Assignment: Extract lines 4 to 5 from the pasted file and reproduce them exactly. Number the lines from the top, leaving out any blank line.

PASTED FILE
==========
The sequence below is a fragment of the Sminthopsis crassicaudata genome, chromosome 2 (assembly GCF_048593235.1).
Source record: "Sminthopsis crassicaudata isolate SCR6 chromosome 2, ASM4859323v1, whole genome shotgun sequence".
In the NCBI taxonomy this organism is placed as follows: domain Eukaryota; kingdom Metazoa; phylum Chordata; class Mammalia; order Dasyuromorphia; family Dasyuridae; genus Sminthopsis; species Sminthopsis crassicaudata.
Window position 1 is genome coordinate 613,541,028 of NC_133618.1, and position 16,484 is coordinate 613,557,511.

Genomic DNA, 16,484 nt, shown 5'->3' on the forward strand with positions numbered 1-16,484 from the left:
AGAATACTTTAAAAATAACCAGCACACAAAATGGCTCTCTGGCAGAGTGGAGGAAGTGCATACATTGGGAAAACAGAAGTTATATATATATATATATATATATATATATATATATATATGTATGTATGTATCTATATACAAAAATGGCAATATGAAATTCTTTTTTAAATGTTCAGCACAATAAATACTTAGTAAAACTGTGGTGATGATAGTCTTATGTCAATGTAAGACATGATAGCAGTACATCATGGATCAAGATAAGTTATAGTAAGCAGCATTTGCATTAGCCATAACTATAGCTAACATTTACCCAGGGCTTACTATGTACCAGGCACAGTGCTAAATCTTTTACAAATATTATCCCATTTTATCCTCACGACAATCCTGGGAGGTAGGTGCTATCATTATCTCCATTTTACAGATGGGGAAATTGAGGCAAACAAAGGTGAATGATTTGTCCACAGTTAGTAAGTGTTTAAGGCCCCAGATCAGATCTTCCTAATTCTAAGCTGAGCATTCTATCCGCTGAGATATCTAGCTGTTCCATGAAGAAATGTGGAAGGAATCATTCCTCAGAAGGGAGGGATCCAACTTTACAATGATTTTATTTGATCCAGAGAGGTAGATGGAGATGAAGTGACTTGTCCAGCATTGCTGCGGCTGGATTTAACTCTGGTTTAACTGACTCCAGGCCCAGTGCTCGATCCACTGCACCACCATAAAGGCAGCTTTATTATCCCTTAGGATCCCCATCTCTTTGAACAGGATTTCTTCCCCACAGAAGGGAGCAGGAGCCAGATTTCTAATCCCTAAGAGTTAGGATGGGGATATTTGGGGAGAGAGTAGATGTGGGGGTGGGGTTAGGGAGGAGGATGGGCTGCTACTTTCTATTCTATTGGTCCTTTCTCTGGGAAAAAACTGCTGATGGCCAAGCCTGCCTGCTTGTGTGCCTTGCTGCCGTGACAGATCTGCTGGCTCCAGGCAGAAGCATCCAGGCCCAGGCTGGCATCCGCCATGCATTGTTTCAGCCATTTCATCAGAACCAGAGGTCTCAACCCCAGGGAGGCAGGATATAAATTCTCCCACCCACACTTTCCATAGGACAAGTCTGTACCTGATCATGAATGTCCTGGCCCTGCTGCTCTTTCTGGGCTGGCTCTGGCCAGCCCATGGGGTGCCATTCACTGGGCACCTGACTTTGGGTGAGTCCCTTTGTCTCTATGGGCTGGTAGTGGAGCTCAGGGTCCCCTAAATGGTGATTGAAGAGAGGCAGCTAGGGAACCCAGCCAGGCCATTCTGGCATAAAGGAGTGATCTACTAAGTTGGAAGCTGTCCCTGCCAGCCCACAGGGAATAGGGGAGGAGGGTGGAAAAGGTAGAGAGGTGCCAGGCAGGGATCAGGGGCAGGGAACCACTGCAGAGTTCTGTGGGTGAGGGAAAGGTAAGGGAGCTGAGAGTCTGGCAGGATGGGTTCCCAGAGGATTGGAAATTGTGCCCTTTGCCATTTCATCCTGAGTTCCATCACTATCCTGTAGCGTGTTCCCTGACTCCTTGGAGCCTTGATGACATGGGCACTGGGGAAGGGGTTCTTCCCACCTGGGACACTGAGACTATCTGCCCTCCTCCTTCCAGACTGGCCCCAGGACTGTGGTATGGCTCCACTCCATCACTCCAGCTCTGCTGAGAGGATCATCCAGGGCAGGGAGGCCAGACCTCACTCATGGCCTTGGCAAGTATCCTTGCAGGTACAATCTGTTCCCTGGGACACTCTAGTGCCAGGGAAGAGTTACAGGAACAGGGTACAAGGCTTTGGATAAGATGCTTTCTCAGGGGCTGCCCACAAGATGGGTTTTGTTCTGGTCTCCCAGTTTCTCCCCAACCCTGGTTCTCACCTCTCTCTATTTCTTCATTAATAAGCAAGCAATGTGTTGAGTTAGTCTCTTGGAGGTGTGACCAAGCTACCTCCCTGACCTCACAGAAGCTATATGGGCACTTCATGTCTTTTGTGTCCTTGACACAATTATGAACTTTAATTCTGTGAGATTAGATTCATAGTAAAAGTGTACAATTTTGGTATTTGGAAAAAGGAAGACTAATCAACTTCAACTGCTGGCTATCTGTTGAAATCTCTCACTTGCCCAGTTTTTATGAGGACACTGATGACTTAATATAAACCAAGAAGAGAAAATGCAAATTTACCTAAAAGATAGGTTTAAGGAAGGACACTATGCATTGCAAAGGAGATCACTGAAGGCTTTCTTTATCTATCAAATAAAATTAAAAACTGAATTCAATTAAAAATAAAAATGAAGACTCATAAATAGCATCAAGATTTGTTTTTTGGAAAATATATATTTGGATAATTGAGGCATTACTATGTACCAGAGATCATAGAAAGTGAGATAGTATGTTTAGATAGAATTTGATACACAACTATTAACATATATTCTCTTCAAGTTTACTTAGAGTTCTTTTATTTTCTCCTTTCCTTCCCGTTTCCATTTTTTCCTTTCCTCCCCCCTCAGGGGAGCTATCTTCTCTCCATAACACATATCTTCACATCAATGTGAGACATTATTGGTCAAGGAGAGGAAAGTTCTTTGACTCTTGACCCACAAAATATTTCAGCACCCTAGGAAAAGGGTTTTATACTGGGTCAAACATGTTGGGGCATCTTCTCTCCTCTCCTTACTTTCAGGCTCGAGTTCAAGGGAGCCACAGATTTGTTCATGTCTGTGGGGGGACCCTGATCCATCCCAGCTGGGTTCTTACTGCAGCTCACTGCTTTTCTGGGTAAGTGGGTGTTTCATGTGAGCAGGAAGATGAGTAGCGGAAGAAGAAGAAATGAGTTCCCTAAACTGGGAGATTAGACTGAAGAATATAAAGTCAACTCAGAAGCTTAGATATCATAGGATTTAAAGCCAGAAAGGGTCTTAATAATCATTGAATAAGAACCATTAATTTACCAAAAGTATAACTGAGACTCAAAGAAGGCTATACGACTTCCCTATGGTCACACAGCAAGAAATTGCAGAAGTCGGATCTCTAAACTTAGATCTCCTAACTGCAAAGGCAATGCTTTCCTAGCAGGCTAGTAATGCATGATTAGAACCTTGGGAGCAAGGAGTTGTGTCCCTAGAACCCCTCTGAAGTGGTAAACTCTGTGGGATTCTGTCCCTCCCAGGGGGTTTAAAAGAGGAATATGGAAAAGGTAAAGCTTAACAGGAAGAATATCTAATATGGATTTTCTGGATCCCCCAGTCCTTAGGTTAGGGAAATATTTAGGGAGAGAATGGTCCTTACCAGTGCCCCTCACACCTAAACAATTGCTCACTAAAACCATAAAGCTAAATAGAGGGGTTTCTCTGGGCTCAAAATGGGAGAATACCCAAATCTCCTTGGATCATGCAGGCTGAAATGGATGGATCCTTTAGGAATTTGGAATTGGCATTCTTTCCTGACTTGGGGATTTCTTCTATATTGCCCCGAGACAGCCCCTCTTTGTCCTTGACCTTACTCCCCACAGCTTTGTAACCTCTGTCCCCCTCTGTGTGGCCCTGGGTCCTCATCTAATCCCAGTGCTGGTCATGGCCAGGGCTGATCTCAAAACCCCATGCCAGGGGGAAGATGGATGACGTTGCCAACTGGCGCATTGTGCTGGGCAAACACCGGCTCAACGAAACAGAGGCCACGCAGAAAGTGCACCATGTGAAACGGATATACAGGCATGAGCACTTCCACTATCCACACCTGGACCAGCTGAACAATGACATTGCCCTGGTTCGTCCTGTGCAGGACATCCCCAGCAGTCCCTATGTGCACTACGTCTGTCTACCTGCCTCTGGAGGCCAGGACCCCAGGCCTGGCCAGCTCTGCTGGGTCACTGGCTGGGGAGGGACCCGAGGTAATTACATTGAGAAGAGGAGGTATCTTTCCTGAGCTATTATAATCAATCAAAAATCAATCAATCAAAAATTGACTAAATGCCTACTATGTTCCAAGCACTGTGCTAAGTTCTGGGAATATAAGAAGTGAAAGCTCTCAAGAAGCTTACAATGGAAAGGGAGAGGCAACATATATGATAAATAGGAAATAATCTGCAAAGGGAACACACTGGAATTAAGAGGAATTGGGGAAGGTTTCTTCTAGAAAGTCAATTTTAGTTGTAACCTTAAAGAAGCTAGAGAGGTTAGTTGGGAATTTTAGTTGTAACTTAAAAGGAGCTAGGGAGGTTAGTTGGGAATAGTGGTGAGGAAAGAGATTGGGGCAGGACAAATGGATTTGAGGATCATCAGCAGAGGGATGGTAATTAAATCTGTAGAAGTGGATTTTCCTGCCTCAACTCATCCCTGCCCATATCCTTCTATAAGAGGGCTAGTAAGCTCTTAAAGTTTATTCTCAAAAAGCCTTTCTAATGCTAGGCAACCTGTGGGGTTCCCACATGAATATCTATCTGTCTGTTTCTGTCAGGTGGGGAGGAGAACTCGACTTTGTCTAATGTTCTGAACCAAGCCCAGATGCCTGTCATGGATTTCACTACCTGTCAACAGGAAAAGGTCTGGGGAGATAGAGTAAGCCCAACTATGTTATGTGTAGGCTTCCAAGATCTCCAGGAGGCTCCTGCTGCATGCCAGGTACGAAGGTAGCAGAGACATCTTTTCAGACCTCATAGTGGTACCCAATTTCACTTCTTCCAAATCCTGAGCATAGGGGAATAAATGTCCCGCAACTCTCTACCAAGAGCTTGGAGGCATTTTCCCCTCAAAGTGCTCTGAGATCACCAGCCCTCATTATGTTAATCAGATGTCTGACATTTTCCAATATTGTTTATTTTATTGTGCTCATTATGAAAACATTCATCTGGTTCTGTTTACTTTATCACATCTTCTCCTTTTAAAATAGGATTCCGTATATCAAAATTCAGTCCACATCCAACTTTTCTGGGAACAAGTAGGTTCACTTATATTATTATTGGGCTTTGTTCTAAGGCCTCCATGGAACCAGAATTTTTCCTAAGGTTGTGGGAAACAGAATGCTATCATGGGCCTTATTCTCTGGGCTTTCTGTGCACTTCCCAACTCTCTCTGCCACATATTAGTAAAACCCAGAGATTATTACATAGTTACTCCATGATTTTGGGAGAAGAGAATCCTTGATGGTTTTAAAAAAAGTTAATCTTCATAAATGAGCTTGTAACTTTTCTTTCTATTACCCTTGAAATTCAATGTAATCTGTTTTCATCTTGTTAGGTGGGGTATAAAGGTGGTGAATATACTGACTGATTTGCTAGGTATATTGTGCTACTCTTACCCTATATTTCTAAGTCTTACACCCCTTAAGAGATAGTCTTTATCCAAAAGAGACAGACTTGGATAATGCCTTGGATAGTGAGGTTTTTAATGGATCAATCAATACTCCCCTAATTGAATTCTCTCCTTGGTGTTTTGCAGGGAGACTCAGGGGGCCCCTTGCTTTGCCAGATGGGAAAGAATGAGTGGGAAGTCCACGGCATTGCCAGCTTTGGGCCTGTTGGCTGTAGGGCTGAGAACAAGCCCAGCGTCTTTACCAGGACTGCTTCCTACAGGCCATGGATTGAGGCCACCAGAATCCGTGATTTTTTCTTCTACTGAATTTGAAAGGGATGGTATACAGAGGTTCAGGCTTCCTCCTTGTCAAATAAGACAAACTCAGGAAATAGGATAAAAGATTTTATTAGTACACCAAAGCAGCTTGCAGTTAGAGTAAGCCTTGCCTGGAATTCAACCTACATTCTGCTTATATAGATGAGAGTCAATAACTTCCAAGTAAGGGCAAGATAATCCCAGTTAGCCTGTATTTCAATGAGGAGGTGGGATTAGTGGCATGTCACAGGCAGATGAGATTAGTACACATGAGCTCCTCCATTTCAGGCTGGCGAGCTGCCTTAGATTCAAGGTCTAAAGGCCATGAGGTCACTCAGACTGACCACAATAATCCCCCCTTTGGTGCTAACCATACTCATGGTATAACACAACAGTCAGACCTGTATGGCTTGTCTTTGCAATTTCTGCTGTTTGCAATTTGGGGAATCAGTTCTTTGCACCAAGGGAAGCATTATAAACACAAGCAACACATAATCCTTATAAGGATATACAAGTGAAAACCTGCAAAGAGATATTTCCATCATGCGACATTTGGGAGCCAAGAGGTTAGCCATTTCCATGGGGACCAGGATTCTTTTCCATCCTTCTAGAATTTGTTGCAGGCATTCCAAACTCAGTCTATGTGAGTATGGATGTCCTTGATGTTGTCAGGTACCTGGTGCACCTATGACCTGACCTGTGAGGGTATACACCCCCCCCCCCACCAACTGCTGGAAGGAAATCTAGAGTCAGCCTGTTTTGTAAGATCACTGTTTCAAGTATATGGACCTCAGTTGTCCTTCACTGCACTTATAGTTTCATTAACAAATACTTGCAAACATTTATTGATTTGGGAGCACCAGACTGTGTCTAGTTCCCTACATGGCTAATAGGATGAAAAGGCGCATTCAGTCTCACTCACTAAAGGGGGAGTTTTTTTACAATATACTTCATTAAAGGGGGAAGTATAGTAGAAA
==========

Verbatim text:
Window position 1 is genome coordinate 613,541,028 of NC_133618.1, and position 16,484 is coordinate 613,557,511.

Genomic DNA, 16,484 nt, shown 5'->3' on the forward strand with positions numbered 1-16,484 from the left: